Group for independent docs creates Pa. chapter
Central Pennsylvania Business Journal | Joel Berg | Nov. 30, 2017
Concerned about the growing economic clout of hospitals, a national group representing independent physicians has formed a Pennsylvania chapter.
Founded in 2013, the Association of Independent Doctors has been active in fighting hospital mergers. It filed a friend-of-the-court brief in 2016 opposing the merger – ultimately abandoned – between Penn State Milton S. Hershey Medical Center and PinnacleHealth System, which eventually went on to affiliate with Pittsburgh-based UPMC.
The Pennsylvania chapter is the sixth for the association, which is based in Winter Park, Fla. It has about 1,000 members in 33 states, including at least 15 in Pennsylvania, the minimum threshold for forming a chapter.
Traditional medical societies and associations represent a range of physicians, including those employed directly by hospitals, as well as academics and researchers, said Marni Jameson Carey, the association’s executive director. Independent physicians need an entity representing solely their interests.
Among other issues, independent doctors are concerned about preserving their access to hospitals. As they consolidate and employ more doctors, hospitals may increasingly favor the doctors they employ directly, she suggested.
"This is the only group in America offering a national voice, a collective voice for independent doctors, speaking about and doing things about this, and we’re working at it full time," Jameson Carey said.
A spokesman for the Harrisburg-based Pennsylvania Medical Society noted that it offers programs for both independent and employed physicians.
"Specific to independent physicians, our newly formed Care Centered Collaborative is making progress in helping independent practices stay independent,” the spokesman, Chuck Moran, wrote in an email. The collaborative was launched in April 2017.
A spokeswoman for The Hospital & Healthsystem Association of Pennsylvania, also based in Harrisburg, said it has become aware of the Association of Independent Doctors.
"At this point they’re welcome to have...read more here.
Sacred Heart Hospital to Merge with St. Luke's
The Morning Call | Binghui Huang | Sept. 19, 2017
Sacred Heart Hospital, the downtown Allentown Catholic hospital that has cared for some of the poorest patients in the region for more than 100 years, will become part of the growing St. Luke's University Health Network, the two hospital systems announced Tuesday.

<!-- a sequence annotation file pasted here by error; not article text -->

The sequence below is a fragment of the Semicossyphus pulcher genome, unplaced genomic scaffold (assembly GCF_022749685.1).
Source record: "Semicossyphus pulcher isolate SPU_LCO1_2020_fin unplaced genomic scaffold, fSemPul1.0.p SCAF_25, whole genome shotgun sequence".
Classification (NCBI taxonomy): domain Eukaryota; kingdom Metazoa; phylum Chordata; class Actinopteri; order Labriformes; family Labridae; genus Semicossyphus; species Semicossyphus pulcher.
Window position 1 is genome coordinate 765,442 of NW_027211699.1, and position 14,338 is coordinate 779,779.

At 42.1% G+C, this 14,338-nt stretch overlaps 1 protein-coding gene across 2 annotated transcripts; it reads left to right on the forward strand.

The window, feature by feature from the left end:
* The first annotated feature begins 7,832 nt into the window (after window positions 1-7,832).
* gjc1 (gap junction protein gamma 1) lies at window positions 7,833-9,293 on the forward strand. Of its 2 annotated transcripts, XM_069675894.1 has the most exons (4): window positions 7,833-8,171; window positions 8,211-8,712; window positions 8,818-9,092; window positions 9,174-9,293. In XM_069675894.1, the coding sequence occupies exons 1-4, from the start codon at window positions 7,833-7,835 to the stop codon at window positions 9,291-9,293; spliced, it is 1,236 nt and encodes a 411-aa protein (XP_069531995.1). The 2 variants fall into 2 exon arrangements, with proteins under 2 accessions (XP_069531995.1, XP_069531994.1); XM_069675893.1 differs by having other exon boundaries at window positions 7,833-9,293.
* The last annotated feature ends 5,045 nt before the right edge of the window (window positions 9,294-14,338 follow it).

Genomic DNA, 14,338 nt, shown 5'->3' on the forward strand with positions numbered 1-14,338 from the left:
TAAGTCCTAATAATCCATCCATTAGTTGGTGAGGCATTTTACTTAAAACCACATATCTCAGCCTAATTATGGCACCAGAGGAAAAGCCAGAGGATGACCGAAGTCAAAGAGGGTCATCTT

The union comes a day after St. Luke’s obtained approval to build another hospital building at its Anderson Campus in Bethlehem Township, a $100 million project that includes two floors dedicated to maternity care, and less than a week after St. Luke’s announced its merger with Blue Mountain Health System, a network of two hospitals in Carbon County, adding 1,000 employees and expanding its reach to the Coal Region...read more here.
FTC wins appeal to halt Penn State Hershey/PinnacleHealth merger
Modern Healthcare | Erica Teichert | Sept. 27, 2016
A federal appeals court decision Tuesday pausing Penn State Hershey (Pa.) Medical Center's merger with PinnacleHealth System has placed the Federal Trade Commission's hospital antitrust review program back on stable ground after a couple concerning losses.
States, economists and doctors tell court: don't allow Hershey Medical Center Pinnacle
Lancaster Online | Tim Stuhldreher | Jun. 11, 2016
The U.S. Federal Trade Commission and the Pennsylvania Attorney General’s Office have secured some high-powered allies in their battle to block the planned merger between Penn State Hershey Medical Center and Harrisburg-based PinnacleHealth System.
This week, a coalition of 12 states, a group of 37 top health care economists and the Association of Independent Doctors, an organization that represents almost 1,000 physicians in 14 states, filed three separate “friend of the court” briefs urging the U.S. Third Circuit to overturn a lower court decision allowing the deal to proceed.
Judge John E. Jones III issued that initial ruling in May in federal district court in Harrisburg, but the FTC and the attorney general’s office appealed...read more here.
Anthony Dippolito, MD
In one new Oklahoma City surgical center prices are 1/6 to 1/10 the amount charged by hospitals. Everyone pays the same price for the same procedure. Total charges are often less “than the deductibles on the Obamacare plans.” Patients are not asked: “What insurance do you have?” Real life evidence that “legitimate” pricing is the cure for a sick healthcare system. Please share and help to spread...read more here.